Nanoscience Instruments is proud to partner with Nanomechanics, offering innovative and high performance nanoindenters to evaluate and understand the mechanical performance of materials on micro and nano scales.
Designed by industry pioneer Warren Oliver, the iMicro and iNano are high-performance, low-cost nanoindentation systems that provide fast, accurate, and repeatable mechanical property data with high spatial resolution. Several key features contribute to their best-in-industry performance:
Engineered to provide an unrivaled dynamic performance, the iMicro and iNano were also created to be accessible to users from the novice to a high level of expertise. With a time constant of 20 µs, these systems from Nanomechanics are the only commercial nanoindenters to simultaneously meet specifications for:
- Displacement range
- Digital resolution
- Noise floor
- Drift rate
Other systems must sacrifice one or more of these parameters to meet this resolution. Only the iMicro and iNano achieve these specifications concurrently.
The iMicro and iNano indenters are engineered with electromagnetic actuation for linear force control. This allows force and displacement to be independent variables to maximize accuracy and precision. In contrast to other types of actuators, electromagnetic actuation does not require a feedback system to achieve specified loading conditions. Linear force control also provides an uncomplicated calibration.
Load frame stiffness is an indentation parameter that can significantly impact data yet the magnitude of its effect is often unrealized. The load frame stiffness needs to be determined and the applied correction must be a small fraction of the total displacement. The iMicro and iNano have high load frame stiffness to yield data with a high level of accuracy.
Built to be robust and dependable, these nanoindenters will endure for test after test to provide the most accurate data available. With an industrial aluminum gantry, capable high force actuator and reliable software, iMicro and iNano are designed for maximum uptime, high accuracy experiments and long-term repeatability.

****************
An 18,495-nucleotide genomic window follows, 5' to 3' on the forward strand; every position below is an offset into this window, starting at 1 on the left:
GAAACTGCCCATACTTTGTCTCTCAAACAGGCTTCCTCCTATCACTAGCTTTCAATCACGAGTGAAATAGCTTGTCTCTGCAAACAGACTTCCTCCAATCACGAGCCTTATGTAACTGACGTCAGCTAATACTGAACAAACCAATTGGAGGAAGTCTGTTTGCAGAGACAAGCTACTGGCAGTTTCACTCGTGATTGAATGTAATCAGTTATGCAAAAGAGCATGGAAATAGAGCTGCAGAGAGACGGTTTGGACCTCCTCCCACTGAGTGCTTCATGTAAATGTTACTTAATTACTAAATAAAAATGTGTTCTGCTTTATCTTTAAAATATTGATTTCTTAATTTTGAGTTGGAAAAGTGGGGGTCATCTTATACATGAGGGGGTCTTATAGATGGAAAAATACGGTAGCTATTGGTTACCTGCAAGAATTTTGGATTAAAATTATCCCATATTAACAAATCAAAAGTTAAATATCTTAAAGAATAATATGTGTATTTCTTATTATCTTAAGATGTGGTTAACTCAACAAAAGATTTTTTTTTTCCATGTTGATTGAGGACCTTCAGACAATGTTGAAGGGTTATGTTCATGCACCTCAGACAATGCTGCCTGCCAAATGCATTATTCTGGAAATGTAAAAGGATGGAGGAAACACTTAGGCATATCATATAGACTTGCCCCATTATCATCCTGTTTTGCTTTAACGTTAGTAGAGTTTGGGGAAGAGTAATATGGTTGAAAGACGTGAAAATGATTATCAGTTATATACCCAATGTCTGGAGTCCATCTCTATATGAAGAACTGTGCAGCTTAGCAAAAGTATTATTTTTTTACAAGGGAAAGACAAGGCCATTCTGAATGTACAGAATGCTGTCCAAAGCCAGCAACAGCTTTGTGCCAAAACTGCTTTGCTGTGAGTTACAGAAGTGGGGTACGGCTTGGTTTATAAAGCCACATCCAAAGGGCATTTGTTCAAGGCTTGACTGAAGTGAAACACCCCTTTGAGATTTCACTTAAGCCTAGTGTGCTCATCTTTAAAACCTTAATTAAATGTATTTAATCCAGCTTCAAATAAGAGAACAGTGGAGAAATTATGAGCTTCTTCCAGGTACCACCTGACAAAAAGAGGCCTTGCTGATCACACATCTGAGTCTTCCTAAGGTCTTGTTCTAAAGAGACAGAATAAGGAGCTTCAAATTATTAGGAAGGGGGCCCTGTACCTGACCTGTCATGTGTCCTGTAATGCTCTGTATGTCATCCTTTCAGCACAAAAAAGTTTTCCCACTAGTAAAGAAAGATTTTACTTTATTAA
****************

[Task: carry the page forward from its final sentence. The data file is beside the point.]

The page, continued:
Often referred to as Continuous Stiffness Measurements (CSM), dynamic nanoindentation is a progression of traditional microhardness testing. During an automated indentation test, the force and penetration are measured during the entire time of applying force. High speed measurements can be acquired and analyzed without images of indents, resulting in no operator bias using nanoindentation techniques.
The thin film test method uses a substrate correction for accurate data. The thin film method is for films less than 100 nm that are influenced by substrate mechanical properties. The iNano is ideally suited for this application.
The iNano and iMicro systems are available with high precision scratch and wear testing. These are critical techniques when applications require contact and motion between two materials, for example to measure interactions between brake pads, ball bearings or machine engine components. The Nanomechanics systems use ultra-high resolution nanoindenters to yield quantitative scratch results. Capabilities for metals, ceramics, polymers, composites and films include characterizing scratch hardness, mar resistance, coating adhesion, failure modes, and film delamination. The scratch kit includes a testing method and diamond indenter tip. Use our sidebar form to request more information.
Using a proprietary technique termed NanoBlitz, the iMicro and iNano offer unprecedented and unrivaled dynamic testing with high accuracy, precision and speed. With 3D testing, properties such as elastic modulus, hardness, and stiffness at a specific load for each indent in an array are acquired, typically at a speed of 1 second per indentation. NanoBlitz uses a constant strain rate method to map mechanical properties with statistical significance.
Applying a sophisticated constant strain rate method, NanoBlitz 4D property maps of hardness, modulus and stiffness along with topography as a function of depth are acquired. These measurements are at high speeds, with less than 3.5 seconds per indentation. The 4D method is well-suited for layered or structured materials, as shown here for a microelectronic sample: